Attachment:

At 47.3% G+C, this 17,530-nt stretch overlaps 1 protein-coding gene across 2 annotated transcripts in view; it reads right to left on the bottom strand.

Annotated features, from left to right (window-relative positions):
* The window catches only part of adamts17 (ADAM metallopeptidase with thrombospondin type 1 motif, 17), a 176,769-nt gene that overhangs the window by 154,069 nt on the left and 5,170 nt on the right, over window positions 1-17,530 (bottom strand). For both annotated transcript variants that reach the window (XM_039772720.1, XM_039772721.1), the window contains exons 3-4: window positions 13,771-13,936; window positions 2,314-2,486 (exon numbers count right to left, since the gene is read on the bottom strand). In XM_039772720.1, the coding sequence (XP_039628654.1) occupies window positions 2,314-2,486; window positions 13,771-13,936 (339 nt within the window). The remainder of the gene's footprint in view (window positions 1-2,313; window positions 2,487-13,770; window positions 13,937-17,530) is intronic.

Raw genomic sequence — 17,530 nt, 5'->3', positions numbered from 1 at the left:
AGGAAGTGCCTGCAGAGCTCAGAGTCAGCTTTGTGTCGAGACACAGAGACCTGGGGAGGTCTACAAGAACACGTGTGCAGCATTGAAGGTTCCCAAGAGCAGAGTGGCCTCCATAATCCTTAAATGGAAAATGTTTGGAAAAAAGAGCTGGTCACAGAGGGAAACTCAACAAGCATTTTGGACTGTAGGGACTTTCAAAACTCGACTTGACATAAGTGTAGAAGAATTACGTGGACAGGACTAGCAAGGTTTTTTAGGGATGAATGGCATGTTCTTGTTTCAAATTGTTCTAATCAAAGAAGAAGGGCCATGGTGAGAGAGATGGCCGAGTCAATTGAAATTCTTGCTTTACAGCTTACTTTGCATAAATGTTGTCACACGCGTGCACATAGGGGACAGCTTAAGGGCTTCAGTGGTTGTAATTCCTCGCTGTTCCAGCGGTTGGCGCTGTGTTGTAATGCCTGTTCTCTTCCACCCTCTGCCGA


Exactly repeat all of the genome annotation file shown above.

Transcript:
At 47.3% G+C, this 17,530-nt stretch overlaps 1 protein-coding gene across 2 annotated transcripts in view; it reads right to left on the bottom strand.

Annotated features, from left to right (window-relative positions):
* The window catches only part of adamts17 (ADAM metallopeptidase with thrombospondin type 1 motif, 17), a 176,769-nt gene that overhangs the window by 154,069 nt on the left and 5,170 nt on the right, over window positions 1-17,530 (bottom strand). For both annotated transcript variants that reach the window (XM_039772720.1, XM_039772721.1), the window contains exons 3-4: window positions 13,771-13,936; window positions 2,314-2,486 (exon numbers count right to left, since the gene is read on the bottom strand). In XM_039772720.1, the coding sequence (XP_039628654.1) occupies window positions 2,314-2,486; window positions 13,771-13,936 (339 nt within the window). The remainder of the gene's footprint in view (window positions 1-2,313; window positions 2,487-13,770; window positions 13,937-17,530) is intronic.

Raw genomic sequence — 17,530 nt, 5'->3', positions numbered from 1 at the left:
AGGAAGTGCCTGCAGAGCTCAGAGTCAGCTTTGTGTCGAGACACAGAGACCTGGGGAGGTCTACAAGAACACGTGTGCAGCATTGAAGGTTCCCAAGAGCAGAGTGGCCTCCATAATCCTTAAATGGAAAATGTTTGGAAAAAAGAGCTGGTCACAGAGGGAAACTCAACAAGCATTTTGGACTGTAGGGACTTTCAAAACTCGACTTGACATAAGTGTAGAAGAATTACGTGGACAGGACTAGCAAGGTTTTTTAGGGATGAATGGCATGTTCTTGTTTCAAATTGTTCTAATCAAAGAAGAAGGGCCATGGTGAGAGAGATGGCCGAGTCAATTGAAATTCTTGCTTTACAGCTTACTTTGCATAAATGTTGTCACACGCGTGCACATAGGGGACAGCTTAAGGGCTTCAGTGGTTGTAATTCCTCGCTGTTCCAGCGGTTGGCGCTGTGTTGTAATGCCTGTTCTCTTCCACCCTCTGCCGA